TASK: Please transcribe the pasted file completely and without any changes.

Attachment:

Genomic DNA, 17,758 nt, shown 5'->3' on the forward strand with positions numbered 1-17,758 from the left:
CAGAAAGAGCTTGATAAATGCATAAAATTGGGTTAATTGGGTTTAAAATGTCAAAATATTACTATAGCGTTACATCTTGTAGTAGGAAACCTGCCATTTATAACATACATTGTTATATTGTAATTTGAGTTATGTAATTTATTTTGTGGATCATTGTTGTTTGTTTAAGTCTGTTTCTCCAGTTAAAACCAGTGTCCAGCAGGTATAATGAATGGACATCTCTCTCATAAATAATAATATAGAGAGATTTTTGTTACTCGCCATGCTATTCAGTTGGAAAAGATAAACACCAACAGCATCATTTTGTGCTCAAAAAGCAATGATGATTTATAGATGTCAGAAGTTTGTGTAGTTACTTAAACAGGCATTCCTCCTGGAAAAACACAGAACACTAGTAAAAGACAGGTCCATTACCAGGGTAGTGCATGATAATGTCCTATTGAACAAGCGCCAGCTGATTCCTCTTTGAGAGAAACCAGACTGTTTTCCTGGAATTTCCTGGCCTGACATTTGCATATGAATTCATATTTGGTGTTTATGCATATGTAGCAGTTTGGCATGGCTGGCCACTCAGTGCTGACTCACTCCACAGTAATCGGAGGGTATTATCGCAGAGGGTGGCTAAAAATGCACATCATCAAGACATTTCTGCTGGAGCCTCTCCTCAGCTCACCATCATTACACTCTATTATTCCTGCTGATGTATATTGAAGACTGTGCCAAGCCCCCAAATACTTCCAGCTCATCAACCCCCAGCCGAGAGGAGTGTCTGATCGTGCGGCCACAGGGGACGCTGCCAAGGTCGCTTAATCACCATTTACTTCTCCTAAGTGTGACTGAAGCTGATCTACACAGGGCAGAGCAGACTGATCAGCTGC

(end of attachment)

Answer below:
Genomic DNA, 17,758 nt, shown 5'->3' on the forward strand with positions numbered 1-17,758 from the left:
CAGAAAGAGCTTGATAAATGCATAAAATTGGGTTAATTGGGTTTAAAATGTCAAAATATTACTATAGCGTTACATCTTGTAGTAGGAAACCTGCCATTTATAACATACATTGTTATATTGTAATTTGAGTTATGTAATTTATTTTGTGGATCATTGTTGTTTGTTTAAGTCTGTTTCTCCAGTTAAAACCAGTGTCCAGCAGGTATAATGAATGGACATCTCTCTCATAAATAATAATATAGAGAGATTTTTGTTACTCGCCATGCTATTCAGTTGGAAAAGATAAACACCAACAGCATCATTTTGTGCTCAAAAAGCAATGATGATTTATAGATGTCAGAAGTTTGTGTAGTTACTTAAACAGGCATTCCTCCTGGAAAAACACAGAACACTAGTAAAAGACAGGTCCATTACCAGGGTAGTGCATGATAATGTCCTATTGAACAAGCGCCAGCTGATTCCTCTTTGAGAGAAACCAGACTGTTTTCCTGGAATTTCCTGGCCTGACATTTGCATATGAATTCATATTTGGTGTTTATGCATATGTAGCAGTTTGGCATGGCTGGCCACTCAGTGCTGACTCACTCCACAGTAATCGGAGGGTATTATCGCAGAGGGTGGCTAAAAATGCACATCATCAAGACATTTCTGCTGGAGCCTCTCCTCAGCTCACCATCATTACACTCTATTATTCCTGCTGATGTATATTGAAGACTGTGCCAAGCCCCCAAATACTTCCAGCTCATCAACCCCCAGCCGAGAGGAGTGTCTGATCGTGCGGCCACAGGGGACGCTGCCAAGGTCGCTTAATCACCATTTACTTCTCCTAAGTGTGACTGAAGCTGATCTACACAGGGCAGAGCAGACTGATCAGCTGC